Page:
Graduant: Entrepreneurship programmes need more men


Valedictorian: Gregory Pontin and his 3D prints of local icons.  Photo by Nicholas Maraz
Valedictorian: Gregory Pontin and his 3D prints of local icons. Photo by Nicholas Maraz

Fifty-five people started the Ministry of Sports and Community Development’s Entrepreneurship Development Management Program, also known as With These Hands. Thirty-eight participants graduated, 37 women and one man.

Community Development Deputy Director Omade Beeson said the program focused on craft and what people do with their hands.

This included three months of training with NEDCO in small business development and four weeks of training with Export Center Company Limited in skill development.

Beeson said the trainees attended master’s classes, dividing them into groups based on their business area, such as culinary arts, home improvement, event management, self-improvement and creative design.

“We had experts from various fields come and chat with the trainees. They told them about how to build their businesses, challenges, advice for progress. They entertained questions from the trainees and it was a successful two days.”

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Program participants are encouraged to produce new products or services or improve existing ones.

Gregory Pontin is the only gentleman to graduate from the program. Formerly a draftsperson, he produces 3D prints of local symbols such as Calypso Rose and Black Stalin as well as folklore. He hopes to gain traction in the 2022/2023 tourism season.

Pontin presented a testimonial on behalf of his class.

Valedictorian: Gregory Pontin and his 3D prints of local icons. Photo by Nicholas Maraz

“Seventy percent of the class graduated. There were 37 women and one gentleman. What happened to all the men? They didn’t get the memo, who knows? But it’s a guess who wants to better themselves in Trinidad, and the majority of micro-entrepreneurs in TT are of either gender. .”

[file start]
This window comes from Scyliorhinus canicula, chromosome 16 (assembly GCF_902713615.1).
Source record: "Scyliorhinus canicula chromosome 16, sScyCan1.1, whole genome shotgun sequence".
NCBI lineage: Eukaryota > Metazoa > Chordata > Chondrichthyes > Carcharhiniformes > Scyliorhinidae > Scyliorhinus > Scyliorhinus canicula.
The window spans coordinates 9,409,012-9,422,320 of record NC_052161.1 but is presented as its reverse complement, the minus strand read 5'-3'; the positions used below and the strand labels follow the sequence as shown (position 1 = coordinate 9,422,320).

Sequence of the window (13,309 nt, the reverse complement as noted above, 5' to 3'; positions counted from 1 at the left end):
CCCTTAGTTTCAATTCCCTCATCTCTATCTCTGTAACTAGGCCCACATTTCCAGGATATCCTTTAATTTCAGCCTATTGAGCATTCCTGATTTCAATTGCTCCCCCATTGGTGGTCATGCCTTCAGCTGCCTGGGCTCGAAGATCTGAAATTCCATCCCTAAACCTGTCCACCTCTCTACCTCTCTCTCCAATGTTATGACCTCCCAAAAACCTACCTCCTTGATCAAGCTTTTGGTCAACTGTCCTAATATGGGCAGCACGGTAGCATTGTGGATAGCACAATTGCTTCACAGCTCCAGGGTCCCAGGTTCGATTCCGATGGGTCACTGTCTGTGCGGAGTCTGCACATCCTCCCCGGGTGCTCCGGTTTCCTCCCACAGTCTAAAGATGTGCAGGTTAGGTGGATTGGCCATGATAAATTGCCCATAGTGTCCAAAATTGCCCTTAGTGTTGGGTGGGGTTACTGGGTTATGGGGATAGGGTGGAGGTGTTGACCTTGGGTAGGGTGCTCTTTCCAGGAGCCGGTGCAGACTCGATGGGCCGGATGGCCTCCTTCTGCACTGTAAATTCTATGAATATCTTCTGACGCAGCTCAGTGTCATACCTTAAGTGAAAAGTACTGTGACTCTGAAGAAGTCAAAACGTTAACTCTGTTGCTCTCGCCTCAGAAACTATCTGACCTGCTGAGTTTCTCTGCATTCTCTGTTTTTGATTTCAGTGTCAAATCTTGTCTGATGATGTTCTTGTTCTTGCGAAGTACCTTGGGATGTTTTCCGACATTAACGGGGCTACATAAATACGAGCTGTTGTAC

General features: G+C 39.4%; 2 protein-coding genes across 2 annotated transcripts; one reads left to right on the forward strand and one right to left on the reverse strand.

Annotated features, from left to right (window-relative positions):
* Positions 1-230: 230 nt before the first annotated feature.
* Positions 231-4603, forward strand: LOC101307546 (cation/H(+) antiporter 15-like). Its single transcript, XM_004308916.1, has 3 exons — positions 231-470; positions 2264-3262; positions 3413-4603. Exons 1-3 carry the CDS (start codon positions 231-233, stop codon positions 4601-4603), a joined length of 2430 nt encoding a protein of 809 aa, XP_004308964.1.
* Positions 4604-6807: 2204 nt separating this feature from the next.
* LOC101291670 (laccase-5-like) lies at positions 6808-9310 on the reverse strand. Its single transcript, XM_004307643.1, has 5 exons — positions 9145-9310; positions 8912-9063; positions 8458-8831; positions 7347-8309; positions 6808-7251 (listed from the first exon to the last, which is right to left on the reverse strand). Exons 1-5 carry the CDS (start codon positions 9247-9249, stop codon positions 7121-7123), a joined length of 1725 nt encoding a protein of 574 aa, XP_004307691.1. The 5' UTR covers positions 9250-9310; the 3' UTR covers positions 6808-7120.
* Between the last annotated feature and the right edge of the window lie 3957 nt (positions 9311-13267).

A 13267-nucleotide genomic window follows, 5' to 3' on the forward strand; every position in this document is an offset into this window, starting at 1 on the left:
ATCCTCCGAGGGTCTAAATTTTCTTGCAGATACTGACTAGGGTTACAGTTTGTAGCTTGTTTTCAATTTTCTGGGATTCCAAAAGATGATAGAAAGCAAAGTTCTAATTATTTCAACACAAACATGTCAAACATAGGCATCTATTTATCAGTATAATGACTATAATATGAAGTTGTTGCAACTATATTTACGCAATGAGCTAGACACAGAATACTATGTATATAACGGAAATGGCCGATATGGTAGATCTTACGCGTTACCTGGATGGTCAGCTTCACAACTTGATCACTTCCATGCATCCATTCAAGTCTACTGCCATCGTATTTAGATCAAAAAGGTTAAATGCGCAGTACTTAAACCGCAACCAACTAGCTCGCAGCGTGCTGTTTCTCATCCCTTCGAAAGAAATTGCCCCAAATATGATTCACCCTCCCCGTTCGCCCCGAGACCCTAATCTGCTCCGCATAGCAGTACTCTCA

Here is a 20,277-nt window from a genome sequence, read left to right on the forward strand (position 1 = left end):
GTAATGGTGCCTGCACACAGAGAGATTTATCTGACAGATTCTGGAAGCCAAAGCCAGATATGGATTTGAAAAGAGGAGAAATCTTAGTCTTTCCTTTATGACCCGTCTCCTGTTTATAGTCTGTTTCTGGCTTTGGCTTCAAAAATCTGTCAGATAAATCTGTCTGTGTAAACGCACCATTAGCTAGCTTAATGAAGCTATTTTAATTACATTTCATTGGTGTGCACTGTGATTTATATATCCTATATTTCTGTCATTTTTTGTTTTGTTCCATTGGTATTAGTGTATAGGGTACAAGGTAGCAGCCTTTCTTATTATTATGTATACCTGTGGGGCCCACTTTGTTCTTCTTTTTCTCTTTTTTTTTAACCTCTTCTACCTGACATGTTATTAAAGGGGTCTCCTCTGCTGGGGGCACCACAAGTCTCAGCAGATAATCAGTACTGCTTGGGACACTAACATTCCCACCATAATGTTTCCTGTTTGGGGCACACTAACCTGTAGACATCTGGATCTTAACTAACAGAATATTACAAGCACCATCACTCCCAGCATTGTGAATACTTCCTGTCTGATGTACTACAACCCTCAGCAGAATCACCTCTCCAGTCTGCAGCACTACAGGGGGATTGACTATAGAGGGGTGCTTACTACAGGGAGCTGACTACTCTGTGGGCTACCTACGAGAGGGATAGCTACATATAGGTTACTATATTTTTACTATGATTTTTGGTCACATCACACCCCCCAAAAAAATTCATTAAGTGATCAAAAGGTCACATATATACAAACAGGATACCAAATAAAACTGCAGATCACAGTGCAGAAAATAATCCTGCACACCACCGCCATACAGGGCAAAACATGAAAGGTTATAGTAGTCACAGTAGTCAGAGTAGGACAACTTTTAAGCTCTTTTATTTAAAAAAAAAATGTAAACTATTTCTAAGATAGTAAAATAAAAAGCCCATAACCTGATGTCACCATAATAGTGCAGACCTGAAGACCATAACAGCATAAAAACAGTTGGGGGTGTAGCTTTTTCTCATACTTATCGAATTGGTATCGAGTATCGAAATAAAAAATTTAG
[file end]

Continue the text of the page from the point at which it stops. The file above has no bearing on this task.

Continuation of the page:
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He discussed the complex nature of the course and its broad content, then offered a review: “The Good, the Bad and the Ugly.”

“Good: This is an online program fully realized and implemented during the Covid 19 pandemic. Bad: The same problems of virtual participation experienced everywhere plagued this program as well – communication, information dissemination and access to online devices and the Internet – but the program will move in-person from next year.

“Well,” he said, “the program was 100 percent, worth our time. No participant could say their time in class was a waste as each session provided invaluable information to each of us.”

He said the course could have been too compact and additional sessions or recordings would have been helpful.

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In “The Ugly”, Pontin discovers halfway through the course that he is the only male in the women’s class. At first, Pontin was happy when he told a friend, but the friend said, “That’s sad.”

Pontin recalls, “He said, ‘These government self-improvement programs are free, take your time to improve yourself.’ He was saddened by the lack of more men, more young men trying to do good.

“The ugly thing is that I feel special as the only man I can represent, when the truth is, there should be more.”

Pantin urged everyone in attendance to encourage young people to take up initiatives like these hands-on initiatives, thereby increasing the number of men in entrepreneurship.


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